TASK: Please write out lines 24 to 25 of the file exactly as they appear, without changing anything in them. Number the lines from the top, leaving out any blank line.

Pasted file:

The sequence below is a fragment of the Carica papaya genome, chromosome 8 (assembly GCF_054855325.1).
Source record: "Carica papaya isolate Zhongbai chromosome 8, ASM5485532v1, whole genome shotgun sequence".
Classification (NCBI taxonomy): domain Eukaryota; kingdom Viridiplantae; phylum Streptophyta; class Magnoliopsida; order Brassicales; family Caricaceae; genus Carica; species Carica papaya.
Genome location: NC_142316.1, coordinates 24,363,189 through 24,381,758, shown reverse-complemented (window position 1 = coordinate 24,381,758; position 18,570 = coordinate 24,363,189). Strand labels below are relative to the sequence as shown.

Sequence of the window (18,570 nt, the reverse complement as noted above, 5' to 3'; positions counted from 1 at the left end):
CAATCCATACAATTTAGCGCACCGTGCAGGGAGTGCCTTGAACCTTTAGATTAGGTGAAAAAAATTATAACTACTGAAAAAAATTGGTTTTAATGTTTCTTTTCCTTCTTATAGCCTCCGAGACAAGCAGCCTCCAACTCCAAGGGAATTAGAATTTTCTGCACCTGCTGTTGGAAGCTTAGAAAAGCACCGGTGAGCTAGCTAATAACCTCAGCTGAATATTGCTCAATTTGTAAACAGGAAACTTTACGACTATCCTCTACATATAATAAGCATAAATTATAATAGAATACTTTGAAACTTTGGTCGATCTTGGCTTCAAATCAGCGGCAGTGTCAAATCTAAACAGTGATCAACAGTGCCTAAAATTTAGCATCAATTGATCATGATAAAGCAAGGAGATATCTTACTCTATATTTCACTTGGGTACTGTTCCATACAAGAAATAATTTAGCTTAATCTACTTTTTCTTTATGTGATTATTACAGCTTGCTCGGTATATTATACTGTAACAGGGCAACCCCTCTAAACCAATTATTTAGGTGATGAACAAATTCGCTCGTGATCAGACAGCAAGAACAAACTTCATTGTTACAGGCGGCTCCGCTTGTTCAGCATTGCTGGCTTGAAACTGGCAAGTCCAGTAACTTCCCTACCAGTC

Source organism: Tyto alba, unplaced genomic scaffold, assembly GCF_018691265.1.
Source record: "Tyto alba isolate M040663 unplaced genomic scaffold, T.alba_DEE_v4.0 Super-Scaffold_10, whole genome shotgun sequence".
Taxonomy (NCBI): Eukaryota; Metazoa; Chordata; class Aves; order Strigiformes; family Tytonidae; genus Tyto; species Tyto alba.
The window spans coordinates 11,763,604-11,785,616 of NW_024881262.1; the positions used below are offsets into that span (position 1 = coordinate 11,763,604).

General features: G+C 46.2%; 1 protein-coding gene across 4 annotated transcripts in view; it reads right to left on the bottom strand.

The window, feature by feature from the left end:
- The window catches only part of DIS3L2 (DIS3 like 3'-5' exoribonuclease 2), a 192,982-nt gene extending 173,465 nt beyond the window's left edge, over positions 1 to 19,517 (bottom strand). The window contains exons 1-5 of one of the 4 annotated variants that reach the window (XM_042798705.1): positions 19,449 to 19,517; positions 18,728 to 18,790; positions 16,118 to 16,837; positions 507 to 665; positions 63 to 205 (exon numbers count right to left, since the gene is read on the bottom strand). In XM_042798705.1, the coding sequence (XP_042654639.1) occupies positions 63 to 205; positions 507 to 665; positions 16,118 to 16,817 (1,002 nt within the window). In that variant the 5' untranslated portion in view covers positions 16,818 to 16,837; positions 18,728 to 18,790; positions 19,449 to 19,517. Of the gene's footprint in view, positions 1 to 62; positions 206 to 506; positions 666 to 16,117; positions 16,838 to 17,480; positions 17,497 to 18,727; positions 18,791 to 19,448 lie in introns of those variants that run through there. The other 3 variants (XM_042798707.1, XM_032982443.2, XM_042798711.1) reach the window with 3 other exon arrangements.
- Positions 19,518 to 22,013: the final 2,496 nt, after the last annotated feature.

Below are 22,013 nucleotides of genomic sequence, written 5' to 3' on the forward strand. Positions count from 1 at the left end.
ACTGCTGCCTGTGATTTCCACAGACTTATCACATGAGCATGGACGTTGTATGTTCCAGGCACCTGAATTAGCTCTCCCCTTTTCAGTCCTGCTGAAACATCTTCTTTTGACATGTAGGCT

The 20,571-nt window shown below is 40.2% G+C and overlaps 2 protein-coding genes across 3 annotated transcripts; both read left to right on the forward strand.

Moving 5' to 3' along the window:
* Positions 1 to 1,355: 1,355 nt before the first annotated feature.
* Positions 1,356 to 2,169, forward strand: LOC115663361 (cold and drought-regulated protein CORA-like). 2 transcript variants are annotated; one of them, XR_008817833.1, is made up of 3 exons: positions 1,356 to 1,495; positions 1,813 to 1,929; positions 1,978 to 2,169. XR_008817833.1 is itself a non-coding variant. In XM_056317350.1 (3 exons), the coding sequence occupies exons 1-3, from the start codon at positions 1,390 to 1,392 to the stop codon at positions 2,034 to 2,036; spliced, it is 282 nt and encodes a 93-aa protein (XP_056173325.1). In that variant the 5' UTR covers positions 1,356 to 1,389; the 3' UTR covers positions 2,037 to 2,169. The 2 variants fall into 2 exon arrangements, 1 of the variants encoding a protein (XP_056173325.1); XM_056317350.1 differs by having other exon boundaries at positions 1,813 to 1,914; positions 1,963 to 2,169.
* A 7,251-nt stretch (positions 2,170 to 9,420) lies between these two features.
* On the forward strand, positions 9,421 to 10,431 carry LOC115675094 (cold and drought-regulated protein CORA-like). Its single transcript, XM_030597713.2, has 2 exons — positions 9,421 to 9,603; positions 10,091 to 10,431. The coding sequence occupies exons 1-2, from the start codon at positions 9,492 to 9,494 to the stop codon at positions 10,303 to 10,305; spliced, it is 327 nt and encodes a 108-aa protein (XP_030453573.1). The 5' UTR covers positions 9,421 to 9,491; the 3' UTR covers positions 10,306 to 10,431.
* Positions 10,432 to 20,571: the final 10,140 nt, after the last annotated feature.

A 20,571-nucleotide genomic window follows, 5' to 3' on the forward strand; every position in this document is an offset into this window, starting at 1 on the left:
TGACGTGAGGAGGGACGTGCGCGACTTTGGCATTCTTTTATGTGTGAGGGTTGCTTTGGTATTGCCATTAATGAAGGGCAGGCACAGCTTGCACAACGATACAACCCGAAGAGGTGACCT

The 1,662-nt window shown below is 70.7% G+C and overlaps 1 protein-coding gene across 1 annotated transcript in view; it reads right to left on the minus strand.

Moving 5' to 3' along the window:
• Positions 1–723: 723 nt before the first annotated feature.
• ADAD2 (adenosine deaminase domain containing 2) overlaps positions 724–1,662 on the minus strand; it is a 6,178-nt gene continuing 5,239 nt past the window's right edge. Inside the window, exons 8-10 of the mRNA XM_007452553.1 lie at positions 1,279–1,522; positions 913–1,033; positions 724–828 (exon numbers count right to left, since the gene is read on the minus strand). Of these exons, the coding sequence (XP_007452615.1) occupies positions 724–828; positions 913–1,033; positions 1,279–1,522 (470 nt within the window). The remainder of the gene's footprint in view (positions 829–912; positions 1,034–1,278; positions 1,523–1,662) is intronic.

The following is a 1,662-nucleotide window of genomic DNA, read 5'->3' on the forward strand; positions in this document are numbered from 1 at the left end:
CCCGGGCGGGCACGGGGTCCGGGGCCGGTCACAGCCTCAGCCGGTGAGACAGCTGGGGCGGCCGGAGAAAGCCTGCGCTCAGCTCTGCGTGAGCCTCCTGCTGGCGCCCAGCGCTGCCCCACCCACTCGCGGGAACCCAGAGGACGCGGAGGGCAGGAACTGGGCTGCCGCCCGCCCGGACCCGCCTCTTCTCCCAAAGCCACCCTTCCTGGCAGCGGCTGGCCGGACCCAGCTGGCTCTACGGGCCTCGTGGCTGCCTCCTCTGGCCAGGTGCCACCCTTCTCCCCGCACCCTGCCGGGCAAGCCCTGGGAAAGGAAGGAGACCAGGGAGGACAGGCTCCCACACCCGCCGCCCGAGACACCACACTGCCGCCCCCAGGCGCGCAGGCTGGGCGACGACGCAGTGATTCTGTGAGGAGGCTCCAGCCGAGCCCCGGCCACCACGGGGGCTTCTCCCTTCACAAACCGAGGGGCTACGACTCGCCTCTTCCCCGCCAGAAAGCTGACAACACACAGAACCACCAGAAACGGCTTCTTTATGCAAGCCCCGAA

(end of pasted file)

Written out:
A 20,571-nucleotide genomic window follows, 5' to 3' on the forward strand; every position in this document is an offset into this window, starting at 1 on the left:
TGACGTGAGGAGGGACGTGCGCGACTTTGGCATTCTTTTATGTGTGAGGGTTGCTTTGGTATTGCCATTAATGAAGGGCAGGCACAGCTTGCACAACGATACAACCCGAAGAGGTGACCT